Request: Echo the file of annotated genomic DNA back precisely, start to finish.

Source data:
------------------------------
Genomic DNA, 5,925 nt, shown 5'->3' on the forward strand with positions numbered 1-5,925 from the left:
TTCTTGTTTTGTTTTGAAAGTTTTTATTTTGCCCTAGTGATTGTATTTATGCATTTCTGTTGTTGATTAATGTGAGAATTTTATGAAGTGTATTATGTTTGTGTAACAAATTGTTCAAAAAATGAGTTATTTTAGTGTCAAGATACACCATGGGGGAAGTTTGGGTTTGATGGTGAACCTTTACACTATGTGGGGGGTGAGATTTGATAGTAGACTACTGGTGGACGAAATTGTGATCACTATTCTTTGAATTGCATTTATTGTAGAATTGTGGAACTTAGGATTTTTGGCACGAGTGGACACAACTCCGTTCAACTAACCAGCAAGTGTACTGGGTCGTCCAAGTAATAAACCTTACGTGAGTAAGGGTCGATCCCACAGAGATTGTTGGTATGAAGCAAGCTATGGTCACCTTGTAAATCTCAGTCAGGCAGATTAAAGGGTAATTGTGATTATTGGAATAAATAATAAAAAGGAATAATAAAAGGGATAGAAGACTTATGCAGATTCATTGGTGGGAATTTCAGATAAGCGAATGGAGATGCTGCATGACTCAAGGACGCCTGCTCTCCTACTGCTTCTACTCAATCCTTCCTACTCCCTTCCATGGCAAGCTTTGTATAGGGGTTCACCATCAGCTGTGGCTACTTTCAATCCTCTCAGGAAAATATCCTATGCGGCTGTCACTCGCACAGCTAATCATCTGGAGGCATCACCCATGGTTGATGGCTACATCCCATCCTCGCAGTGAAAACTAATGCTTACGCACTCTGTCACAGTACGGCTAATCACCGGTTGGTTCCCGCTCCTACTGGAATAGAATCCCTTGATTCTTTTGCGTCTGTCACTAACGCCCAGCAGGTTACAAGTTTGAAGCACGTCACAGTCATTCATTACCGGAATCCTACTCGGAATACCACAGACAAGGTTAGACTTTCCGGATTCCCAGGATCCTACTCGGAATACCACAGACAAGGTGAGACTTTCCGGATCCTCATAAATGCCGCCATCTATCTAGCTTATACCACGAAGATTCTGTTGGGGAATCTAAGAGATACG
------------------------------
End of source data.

Genomic DNA, 5,925 nt, shown 5'->3' on the forward strand with positions numbered 1-5,925 from the left:
TTCTTGTTTTGTTTTGAAAGTTTTTATTTTGCCCTAGTGATTGTATTTATGCATTTCTGTTGTTGATTAATGTGAGAATTTTATGAAGTGTATTATGTTTGTGTAACAAATTGTTCAAAAAATGAGTTATTTTAGTGTCAAGATACACCATGGGGGAAGTTTGGGTTTGATGGTGAACCTTTACACTATGTGGGGGGTGAGATTTGATAGTAGACTACTGGTGGACGAAATTGTGATCACTATTCTTTGAATTGCATTTATTGTAGAATTGTGGAACTTAGGATTTTTGGCACGAGTGGACACAACTCCGTTCAACTAACCAGCAAGTGTACTGGGTCGTCCAAGTAATAAACCTTACGTGAGTAAGGGTCGATCCCACAGAGATTGTTGGTATGAAGCAAGCTATGGTCACCTTGTAAATCTCAGTCAGGCAGATTAAAGGGTAATTGTGATTATTGGAATAAATAATAAAAAGGAATAATAAAAGGGATAGAAGACTTATGCAGATTCATTGGTGGGAATTTCAGATAAGCGAATGGAGATGCTGCATGACTCAAGGACGCCTGCTCTCCTACTGCTTCTACTCAATCCTTCCTACTCCCTTCCATGGCAAGCTTTGTATAGGGGTTCACCATCAGCTGTGGCTACTTTCAATCCTCTCAGGAAAATATCCTATGCGGCTGTCACTCGCACAGCTAATCATCTGGAGGCATCACCCATGGTTGATGGCTACATCCCATCCTCGCAGTGAAAACTAATGCTTACGCACTCTGTCACAGTACGGCTAATCACCGGTTGGTTCCCGCTCCTACTGGAATAGAATCCCTTGATTCTTTTGCGTCTGTCACTAACGCCCAGCAGGTTACAAGTTTGAAGCACGTCACAGTCATTCATTACCGGAATCCTACTCGGAATACCACAGACAAGGTTAGACTTTCCGGATTCCCAGGATCCTACTCGGAATACCACAGACAAGGTGAGACTTTCCGGATCCTCATAAATGCCGCCATCTATCTAGCTTATACCACGAAGATTCTGTTGGGGAATCTAAGAGATACG